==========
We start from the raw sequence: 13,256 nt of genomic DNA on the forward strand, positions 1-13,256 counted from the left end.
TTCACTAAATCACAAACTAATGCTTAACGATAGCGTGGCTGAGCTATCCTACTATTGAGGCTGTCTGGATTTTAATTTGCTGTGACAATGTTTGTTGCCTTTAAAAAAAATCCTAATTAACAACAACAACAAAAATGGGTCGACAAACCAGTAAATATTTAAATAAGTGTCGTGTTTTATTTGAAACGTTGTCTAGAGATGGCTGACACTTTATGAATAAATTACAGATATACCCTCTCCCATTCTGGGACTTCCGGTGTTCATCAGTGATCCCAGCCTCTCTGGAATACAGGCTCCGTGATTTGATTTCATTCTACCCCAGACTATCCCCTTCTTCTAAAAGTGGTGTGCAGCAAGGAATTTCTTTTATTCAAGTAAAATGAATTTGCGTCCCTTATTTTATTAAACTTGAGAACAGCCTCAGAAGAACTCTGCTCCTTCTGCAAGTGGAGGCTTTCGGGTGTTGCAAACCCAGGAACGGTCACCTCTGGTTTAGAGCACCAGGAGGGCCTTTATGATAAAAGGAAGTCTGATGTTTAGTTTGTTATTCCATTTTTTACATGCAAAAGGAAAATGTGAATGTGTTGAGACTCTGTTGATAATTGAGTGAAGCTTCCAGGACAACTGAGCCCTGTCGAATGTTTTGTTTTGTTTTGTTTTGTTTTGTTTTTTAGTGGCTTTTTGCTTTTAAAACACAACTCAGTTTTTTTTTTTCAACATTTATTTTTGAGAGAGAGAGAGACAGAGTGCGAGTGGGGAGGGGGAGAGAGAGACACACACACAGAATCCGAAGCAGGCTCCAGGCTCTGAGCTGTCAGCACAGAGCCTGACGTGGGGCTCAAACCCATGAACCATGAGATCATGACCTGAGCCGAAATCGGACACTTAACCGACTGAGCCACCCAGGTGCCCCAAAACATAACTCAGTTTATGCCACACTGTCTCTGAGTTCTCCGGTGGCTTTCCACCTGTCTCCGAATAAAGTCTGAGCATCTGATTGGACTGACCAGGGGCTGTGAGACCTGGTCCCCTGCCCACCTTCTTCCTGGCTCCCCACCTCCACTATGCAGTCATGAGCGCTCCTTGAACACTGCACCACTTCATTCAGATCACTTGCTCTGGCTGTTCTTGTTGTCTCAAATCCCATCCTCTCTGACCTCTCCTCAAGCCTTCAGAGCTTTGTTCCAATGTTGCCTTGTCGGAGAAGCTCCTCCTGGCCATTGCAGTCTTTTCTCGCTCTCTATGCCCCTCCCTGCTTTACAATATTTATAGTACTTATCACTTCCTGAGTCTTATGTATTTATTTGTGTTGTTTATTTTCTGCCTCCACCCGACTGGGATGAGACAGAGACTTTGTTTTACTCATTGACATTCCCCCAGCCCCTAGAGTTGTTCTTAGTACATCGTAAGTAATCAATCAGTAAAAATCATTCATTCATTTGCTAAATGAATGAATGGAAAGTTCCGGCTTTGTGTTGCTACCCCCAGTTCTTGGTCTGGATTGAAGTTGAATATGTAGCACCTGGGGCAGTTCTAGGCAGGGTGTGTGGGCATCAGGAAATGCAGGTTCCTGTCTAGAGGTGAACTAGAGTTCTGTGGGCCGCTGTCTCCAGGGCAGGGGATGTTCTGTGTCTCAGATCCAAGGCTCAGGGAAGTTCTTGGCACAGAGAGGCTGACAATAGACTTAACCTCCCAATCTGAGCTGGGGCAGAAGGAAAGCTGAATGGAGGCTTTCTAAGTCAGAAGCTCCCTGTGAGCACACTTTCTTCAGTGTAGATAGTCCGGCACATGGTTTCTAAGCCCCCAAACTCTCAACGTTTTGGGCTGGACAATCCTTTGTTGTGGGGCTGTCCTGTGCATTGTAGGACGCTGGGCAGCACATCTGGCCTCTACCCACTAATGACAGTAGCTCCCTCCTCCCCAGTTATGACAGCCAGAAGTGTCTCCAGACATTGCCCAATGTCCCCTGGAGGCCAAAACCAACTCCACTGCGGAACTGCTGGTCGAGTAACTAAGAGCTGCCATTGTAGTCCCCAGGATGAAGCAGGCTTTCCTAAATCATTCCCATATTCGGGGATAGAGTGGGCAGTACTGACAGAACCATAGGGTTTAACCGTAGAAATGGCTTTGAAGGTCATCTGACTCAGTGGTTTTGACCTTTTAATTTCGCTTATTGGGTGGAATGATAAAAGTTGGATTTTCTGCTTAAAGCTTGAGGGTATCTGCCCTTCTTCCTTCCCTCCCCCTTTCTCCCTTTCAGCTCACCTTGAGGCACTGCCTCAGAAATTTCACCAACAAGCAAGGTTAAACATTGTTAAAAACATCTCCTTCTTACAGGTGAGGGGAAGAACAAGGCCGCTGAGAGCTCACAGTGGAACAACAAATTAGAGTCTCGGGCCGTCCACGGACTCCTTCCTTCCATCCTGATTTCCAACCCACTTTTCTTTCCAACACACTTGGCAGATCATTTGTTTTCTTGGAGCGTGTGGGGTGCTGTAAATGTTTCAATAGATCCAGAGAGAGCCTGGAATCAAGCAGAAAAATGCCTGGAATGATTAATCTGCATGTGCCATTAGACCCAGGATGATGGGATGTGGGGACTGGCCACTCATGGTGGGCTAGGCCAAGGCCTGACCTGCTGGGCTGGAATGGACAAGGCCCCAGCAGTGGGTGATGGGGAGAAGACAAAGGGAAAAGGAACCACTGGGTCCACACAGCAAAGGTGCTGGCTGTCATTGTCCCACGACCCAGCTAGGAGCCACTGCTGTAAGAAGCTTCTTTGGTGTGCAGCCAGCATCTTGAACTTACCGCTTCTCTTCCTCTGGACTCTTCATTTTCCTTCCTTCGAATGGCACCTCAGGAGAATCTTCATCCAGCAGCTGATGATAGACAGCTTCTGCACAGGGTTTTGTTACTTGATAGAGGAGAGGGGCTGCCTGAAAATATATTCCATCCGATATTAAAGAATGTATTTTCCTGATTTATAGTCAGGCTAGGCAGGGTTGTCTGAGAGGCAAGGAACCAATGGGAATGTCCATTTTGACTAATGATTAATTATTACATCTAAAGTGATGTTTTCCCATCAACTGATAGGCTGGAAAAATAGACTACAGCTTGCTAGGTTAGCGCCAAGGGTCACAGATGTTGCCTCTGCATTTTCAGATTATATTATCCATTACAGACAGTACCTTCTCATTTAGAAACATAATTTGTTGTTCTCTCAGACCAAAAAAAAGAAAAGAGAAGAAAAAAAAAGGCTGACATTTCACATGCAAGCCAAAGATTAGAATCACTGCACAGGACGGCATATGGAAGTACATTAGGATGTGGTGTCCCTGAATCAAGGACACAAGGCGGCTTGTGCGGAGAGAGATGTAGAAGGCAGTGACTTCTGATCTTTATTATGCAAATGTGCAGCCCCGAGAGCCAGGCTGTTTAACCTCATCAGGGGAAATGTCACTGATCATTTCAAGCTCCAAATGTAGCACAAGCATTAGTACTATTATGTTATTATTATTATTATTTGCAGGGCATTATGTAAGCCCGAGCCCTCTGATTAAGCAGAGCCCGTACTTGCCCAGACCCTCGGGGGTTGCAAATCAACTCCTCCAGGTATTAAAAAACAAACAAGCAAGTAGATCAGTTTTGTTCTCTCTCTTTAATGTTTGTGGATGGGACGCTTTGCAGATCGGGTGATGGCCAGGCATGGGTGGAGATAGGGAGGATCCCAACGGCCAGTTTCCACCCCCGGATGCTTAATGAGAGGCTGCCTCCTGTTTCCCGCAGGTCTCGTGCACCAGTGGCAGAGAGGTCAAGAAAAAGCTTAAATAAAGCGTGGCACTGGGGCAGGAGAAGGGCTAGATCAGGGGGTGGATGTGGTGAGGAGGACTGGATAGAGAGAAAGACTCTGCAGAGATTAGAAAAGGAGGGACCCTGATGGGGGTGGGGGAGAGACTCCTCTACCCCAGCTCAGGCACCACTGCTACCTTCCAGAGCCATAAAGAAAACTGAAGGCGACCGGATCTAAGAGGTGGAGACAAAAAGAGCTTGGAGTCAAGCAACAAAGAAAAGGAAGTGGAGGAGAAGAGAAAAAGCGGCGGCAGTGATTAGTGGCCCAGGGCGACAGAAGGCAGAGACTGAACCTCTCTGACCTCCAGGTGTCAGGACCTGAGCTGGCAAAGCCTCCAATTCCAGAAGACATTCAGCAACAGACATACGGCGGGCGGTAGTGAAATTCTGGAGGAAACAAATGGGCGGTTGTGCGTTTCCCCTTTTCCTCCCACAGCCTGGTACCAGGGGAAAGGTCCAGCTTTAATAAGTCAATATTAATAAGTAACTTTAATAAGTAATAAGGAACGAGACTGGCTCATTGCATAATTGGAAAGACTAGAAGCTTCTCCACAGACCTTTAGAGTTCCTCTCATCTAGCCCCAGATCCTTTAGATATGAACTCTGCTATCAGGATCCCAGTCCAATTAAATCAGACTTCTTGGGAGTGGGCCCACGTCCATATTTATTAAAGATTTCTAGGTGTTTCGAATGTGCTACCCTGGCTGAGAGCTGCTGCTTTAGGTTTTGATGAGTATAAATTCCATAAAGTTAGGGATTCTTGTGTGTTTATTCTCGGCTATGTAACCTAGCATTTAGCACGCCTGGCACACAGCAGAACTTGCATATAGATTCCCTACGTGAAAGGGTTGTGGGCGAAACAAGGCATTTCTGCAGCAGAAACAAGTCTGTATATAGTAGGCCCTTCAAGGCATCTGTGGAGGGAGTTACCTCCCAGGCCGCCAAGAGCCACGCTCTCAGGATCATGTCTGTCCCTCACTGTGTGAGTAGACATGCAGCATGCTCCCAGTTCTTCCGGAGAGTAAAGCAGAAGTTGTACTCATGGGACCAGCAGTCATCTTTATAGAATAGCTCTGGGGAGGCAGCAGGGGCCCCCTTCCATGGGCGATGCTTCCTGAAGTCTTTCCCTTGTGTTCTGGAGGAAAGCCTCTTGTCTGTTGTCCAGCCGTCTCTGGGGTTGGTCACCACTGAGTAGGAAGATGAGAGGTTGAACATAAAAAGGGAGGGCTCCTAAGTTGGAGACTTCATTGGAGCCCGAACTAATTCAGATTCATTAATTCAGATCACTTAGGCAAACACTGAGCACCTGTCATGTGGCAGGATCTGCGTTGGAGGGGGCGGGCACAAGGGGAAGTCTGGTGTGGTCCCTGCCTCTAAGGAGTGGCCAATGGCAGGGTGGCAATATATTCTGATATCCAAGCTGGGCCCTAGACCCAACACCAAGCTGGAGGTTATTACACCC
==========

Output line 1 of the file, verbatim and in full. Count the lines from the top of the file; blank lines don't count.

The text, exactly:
We start from the raw sequence: 13,256 nt of genomic DNA on the forward strand, positions 1-13,256 counted from the left end.